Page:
Printed Assemblies of Ultrathin, Micro-scale Inorganic Light Emitting Diodes for Deformable and Semitransparent Displays
Display devices represent ubiquitous, central components of nearly all consumer electronics technologies. Organic light emitting diodes (OLEDs) are rapidly emerging as an attractive alternative to backlit liquid crystals due to their comparatively high refresh rates, contrast ratios, power efficiencies and capacity for vibrant color rendering. Inorganic light emitting diodes (iLEDs) can also form displays, with properties such as brightness, lifetime and efficiency that can exceed those possible with OLEDs. Presently, however, these displays exist only in ultra-large area, low resolution formats (square meters; billboard displays), limited by processing and assembly procedures that do not scale effectively to small (< ~200x200 µm), thin (< ~200 µm) light emitters or to dense, high pixel count arrays.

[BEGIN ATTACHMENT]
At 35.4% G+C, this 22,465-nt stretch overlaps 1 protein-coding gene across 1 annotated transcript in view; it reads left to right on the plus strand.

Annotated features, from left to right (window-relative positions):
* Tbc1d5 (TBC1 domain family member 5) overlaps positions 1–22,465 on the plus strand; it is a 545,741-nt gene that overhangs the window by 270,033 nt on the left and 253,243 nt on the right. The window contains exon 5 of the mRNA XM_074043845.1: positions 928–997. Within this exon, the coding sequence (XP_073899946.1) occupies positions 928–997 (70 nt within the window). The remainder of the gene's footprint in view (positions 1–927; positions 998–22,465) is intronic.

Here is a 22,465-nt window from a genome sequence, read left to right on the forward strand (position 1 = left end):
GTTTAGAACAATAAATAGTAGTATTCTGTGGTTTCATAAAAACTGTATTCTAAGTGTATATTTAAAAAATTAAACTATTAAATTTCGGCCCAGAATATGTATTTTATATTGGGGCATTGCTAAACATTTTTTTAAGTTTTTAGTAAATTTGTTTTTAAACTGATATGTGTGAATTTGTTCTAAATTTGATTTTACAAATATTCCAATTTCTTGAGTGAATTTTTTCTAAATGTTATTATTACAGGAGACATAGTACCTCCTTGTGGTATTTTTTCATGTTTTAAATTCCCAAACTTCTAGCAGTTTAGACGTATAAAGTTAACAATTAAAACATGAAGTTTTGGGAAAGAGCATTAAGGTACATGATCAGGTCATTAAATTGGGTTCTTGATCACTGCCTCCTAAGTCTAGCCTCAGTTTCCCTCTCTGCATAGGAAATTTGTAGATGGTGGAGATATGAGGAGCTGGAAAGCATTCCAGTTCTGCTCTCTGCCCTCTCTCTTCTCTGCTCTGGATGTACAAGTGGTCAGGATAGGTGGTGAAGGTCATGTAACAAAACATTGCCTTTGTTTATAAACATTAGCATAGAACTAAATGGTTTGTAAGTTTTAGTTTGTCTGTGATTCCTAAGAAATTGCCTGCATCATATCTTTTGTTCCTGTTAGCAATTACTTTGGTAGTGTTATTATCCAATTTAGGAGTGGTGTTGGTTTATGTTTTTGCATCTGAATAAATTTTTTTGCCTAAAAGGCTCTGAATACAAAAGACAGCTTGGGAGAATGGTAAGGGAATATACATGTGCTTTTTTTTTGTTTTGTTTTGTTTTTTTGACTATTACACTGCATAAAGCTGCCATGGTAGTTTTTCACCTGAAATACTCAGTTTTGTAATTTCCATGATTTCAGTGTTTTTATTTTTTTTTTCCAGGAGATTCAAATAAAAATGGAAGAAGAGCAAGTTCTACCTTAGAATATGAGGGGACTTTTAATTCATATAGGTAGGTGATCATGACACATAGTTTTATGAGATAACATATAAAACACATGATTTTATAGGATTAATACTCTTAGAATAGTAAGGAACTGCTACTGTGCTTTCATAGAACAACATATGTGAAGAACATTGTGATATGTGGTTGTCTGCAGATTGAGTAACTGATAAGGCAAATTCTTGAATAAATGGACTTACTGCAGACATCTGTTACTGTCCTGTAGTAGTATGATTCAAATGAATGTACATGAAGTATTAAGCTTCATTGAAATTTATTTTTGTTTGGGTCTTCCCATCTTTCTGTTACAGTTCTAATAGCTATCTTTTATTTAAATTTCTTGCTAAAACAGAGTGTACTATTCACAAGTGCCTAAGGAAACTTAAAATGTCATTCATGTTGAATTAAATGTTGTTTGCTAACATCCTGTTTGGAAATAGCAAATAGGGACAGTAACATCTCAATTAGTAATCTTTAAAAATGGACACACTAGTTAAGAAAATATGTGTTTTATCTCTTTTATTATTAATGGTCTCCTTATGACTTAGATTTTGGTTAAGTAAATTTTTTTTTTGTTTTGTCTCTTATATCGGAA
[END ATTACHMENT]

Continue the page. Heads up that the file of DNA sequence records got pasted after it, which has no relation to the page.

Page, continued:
This technology presents routes to create ultrathin (~2.5 µm; thinner possible), ultra-small (down to ~25x25 µm; smaller possible) iLEDs, in flat or ‘wavy’ geometries and to assemble them into large scale, addressable arrays using scalable processing techniques, on substrates ranging from glass to plastic and rubber.